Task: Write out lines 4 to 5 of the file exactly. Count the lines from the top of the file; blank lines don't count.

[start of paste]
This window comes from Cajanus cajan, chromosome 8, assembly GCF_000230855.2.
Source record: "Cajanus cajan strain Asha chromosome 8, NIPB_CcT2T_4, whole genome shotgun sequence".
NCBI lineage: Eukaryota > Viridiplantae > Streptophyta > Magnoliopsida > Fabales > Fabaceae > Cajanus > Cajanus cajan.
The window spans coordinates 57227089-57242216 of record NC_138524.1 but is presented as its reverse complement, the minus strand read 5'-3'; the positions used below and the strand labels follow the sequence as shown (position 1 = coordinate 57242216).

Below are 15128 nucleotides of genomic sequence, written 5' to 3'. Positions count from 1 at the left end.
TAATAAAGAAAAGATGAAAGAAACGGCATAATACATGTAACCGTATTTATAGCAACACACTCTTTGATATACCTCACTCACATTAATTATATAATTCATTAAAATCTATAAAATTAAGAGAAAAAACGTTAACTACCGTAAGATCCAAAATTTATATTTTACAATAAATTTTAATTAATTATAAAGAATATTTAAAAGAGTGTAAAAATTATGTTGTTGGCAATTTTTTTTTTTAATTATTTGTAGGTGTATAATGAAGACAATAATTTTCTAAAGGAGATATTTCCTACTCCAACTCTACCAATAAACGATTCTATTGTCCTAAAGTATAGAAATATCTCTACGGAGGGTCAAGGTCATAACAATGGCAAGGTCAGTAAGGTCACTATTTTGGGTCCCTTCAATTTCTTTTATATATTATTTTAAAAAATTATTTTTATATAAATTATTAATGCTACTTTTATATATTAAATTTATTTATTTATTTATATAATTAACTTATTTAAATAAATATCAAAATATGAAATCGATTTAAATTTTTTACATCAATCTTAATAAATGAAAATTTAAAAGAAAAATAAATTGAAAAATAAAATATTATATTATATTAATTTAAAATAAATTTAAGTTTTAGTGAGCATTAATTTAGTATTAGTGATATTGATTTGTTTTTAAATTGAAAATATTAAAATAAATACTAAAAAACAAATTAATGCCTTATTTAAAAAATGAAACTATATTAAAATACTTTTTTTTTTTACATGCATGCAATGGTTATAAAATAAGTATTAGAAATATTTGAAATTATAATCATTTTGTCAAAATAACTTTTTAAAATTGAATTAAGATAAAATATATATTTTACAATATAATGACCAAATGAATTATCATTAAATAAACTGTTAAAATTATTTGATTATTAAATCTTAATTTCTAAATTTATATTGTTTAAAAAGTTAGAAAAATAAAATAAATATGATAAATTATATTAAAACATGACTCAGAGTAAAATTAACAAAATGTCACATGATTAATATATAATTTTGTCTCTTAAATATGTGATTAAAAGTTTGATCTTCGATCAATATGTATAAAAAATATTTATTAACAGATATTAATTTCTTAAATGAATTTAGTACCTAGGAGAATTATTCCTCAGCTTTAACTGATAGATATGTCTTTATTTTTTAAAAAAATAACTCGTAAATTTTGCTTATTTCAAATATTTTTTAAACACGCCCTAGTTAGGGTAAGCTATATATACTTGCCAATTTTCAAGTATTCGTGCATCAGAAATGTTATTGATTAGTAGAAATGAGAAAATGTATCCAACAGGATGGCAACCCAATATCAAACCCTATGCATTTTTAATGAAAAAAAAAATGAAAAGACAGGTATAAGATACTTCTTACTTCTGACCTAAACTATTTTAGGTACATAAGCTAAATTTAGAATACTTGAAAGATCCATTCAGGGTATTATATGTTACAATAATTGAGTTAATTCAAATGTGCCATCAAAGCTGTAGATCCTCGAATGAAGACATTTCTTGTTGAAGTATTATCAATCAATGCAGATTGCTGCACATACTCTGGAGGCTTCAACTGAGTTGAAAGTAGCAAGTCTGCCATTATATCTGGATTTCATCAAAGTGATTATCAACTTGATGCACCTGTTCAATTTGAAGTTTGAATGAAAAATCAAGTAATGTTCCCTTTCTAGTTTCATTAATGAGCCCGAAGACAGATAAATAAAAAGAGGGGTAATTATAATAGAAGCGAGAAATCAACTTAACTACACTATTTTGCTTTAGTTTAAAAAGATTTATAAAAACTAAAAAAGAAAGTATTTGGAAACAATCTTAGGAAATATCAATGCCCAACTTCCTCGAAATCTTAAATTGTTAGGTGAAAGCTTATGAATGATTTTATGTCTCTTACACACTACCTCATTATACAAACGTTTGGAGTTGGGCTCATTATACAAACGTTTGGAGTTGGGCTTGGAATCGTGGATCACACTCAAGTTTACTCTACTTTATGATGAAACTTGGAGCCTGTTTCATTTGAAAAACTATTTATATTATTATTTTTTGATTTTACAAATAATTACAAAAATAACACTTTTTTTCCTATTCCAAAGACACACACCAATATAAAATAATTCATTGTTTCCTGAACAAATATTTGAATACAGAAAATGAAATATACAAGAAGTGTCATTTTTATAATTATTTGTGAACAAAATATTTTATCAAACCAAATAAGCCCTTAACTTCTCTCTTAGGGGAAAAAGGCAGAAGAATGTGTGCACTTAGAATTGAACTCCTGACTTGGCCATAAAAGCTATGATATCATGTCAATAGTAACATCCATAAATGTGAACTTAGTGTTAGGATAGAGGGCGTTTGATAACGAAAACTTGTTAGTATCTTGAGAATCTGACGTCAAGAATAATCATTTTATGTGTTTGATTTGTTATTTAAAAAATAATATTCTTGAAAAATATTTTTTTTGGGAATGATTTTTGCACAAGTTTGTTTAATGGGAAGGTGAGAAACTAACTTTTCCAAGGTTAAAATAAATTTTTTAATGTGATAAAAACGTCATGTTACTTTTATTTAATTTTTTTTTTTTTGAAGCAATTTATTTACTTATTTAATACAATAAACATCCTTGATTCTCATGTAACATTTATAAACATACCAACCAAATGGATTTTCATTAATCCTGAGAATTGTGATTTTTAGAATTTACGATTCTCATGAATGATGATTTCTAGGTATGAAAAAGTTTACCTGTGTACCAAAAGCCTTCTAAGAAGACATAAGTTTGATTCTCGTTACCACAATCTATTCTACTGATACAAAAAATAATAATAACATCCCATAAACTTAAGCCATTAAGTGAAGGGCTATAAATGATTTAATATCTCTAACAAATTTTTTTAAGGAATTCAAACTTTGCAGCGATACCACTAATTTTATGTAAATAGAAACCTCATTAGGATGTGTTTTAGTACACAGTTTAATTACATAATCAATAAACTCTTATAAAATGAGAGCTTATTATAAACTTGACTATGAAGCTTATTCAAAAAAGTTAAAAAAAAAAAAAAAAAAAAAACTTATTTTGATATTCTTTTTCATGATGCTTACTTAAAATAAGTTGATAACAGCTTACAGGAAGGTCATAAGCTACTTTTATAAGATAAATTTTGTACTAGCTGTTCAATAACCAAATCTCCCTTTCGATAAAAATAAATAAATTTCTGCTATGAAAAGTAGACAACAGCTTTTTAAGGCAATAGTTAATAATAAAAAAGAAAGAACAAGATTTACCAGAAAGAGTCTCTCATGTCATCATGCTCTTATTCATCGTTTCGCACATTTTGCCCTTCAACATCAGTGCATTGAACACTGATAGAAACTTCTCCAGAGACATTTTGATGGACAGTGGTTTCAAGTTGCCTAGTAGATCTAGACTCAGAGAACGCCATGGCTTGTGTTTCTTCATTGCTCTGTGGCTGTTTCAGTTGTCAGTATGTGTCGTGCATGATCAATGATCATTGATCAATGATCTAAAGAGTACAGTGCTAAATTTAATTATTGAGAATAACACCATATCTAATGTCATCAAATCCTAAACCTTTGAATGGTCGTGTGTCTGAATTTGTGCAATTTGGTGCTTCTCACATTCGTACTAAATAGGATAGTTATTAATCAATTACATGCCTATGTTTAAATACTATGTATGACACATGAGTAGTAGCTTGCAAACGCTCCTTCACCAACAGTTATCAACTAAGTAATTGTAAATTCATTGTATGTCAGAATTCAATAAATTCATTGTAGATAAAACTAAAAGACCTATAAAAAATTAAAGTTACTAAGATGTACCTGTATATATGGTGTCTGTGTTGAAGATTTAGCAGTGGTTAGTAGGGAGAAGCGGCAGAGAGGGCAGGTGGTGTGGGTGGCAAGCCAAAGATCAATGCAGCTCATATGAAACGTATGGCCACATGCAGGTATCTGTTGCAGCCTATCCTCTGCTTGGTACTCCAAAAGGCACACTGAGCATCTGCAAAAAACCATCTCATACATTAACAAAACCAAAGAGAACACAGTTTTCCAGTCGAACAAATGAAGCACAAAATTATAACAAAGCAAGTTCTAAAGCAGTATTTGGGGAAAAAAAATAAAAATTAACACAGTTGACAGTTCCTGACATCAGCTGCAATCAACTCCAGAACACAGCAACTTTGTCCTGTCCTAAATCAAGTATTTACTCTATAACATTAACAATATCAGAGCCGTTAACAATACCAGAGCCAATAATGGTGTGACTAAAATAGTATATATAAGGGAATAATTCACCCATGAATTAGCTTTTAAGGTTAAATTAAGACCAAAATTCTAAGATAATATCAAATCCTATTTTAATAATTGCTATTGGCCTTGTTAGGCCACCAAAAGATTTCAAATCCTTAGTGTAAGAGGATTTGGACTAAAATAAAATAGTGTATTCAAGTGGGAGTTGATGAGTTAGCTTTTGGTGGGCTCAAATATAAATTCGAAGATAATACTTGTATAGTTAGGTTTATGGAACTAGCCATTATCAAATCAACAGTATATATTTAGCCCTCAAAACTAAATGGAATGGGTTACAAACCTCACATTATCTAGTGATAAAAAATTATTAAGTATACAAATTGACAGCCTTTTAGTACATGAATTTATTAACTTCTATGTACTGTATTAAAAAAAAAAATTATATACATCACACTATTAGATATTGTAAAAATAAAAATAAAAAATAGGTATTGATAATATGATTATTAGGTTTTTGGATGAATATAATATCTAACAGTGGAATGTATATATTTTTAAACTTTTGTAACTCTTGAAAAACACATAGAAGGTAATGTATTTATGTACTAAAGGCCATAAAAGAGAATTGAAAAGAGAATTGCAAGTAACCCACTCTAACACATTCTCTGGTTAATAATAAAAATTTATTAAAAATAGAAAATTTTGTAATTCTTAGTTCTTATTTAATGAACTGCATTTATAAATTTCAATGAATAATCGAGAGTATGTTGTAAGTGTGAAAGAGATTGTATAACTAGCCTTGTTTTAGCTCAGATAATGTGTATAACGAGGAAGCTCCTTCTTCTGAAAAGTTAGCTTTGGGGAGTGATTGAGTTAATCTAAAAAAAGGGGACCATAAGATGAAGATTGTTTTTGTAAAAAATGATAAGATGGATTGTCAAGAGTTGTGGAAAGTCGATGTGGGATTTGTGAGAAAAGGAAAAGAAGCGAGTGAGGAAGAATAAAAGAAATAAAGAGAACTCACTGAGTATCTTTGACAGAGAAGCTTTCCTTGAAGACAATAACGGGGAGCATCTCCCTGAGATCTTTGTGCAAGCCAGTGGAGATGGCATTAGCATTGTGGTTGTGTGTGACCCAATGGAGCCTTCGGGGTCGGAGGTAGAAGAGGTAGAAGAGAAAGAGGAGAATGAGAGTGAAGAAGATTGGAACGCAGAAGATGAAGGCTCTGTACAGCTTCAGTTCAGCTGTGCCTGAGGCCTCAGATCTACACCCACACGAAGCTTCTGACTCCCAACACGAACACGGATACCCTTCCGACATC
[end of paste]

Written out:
The window spans coordinates 57227089-57242216 of record NC_138524.1 but is presented as its reverse complement, the minus strand read 5'-3'; the positions used below and the strand labels follow the sequence as shown (position 1 = coordinate 57242216).

Below are 15128 nucleotides of genomic sequence, written 5' to 3'. Positions count from 1 at the left end.